I have one layer with some black pixels in the middle and a transparent background.

If I add an opaque white background under it, merge both, and then click "Antialias" from the "Filters" menu, it correctly generates gray pixels where appropriate. However, I intend to use this image on top of a dynamic background, so I can't use anti-alias against a specific color, but if I don't add the background opaque layer and just use the Antialias filter, nothing happens. My expectation was that semi-transparent pixels would be generated, so that it would become anti-aliased with different backgrounds.

Is there a way to achieve this or am I trying to do something wrong?

  • 1
    Could you provide screenshots of what you're trying to do?
    – JohnB
    Commented May 5, 2013 at 15:09

3 Answers 3


I still haven't tested this, but I think I figured out a workaround. In troubleshooting another issue, I came to know the option "Color to Alpha", which seems exactly what's needed here. I think I can get Antialiasing like usual against one specific color and then use Color to Alpha to turn that color into different degrees of transparency. This would work fine on simple layers with very few colors, and it would probably be problematic in more busy patterns, but it fits my own needs at least.

  • Good thinking, Smig. why didn't I think of this? Anyway, thanks for a very old problem of mine. Maybe someone should ask gimp developers to fix this (or improve the filter)?
    – e-motiv
    Commented Apr 9, 2014 at 17:54

I've been getting around this by box selecting around the item I want to antialias with a 5 pixel border. Then I fill the transparent area with a color that is different from the item I am modifying, but set the fill opacity to 1. Keep the current box select and do the antialias filter. Then use the fuzzy select tool (with threshold set to 0) and select the fill area, which should select everything up to the new antialias part. Then delete your selection.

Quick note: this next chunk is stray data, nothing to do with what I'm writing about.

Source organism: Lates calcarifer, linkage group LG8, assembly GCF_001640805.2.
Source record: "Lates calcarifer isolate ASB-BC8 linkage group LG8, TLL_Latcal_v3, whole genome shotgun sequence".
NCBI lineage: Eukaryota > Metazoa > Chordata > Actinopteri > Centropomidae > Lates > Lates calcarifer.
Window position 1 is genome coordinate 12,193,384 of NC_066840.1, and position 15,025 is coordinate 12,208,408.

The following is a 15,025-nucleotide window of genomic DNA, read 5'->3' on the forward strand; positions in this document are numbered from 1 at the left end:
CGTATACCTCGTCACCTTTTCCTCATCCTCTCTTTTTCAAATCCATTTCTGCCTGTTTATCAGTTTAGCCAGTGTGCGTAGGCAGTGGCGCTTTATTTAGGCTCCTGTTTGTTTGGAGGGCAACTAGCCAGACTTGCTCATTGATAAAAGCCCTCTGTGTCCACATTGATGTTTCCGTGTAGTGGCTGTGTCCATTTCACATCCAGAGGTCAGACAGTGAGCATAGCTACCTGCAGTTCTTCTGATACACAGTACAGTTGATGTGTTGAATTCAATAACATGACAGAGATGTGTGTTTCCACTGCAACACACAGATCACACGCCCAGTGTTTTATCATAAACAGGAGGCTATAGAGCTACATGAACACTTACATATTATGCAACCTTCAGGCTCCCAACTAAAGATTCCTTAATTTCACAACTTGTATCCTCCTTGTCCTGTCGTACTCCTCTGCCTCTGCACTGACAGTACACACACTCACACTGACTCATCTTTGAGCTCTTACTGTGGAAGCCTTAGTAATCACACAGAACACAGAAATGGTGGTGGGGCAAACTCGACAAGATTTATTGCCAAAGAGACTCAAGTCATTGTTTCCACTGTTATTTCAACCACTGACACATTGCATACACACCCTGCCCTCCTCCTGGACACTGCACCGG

For me, I had solid color backgrounds. So I would color pick the background color, then adjust the saturation or value by 1 in the color selector, then fill the transparent area with that color. This forces the antialias to use a transparent color of almost the same value when it does the calculations, so it's like you are antialiasing with full transparency (almost).

I noticed this works well with black or white (opacity 1) as the fill color, but it does slightly adjust the antialias to be lighter or darker than my item color. Not a big deal, but the effect is cleaner if you use a fill color closer to the border color of your item.

Similarly, if you use a red fill color around a non-red color (blue/green/etc) the antialias will use the red color when it applies the antialias. Which is usually undesirable.


If you really want to avoid even slight changes to the colors, you can use the 'Color to alpha' method from Smig's answer on two copies of the image, using different color channels for each, then recombine them into one image.

Precise steps:

  1. Make two copies of the image.
  2. Remove blue from the first copy (use colors->levels and set the output of the blue channel to 0).
  3. Remove red and green from the second copy (use colors->levels and set the output of the red and green channels to 0).
  4. Using blue (0, 0, 255), fill the first copy's background, apply the anti-alias and use color-to-alpha to remove the background.
  5. Using yellow (255, 255, 0), fill the second copy's background, apply the anti-alias and use color-to-alpha to remove the background.
  6. Put the resulting layers into the same image.
  7. Set the mode of the top layer to "lighten only".
  8. Merge the two layers.

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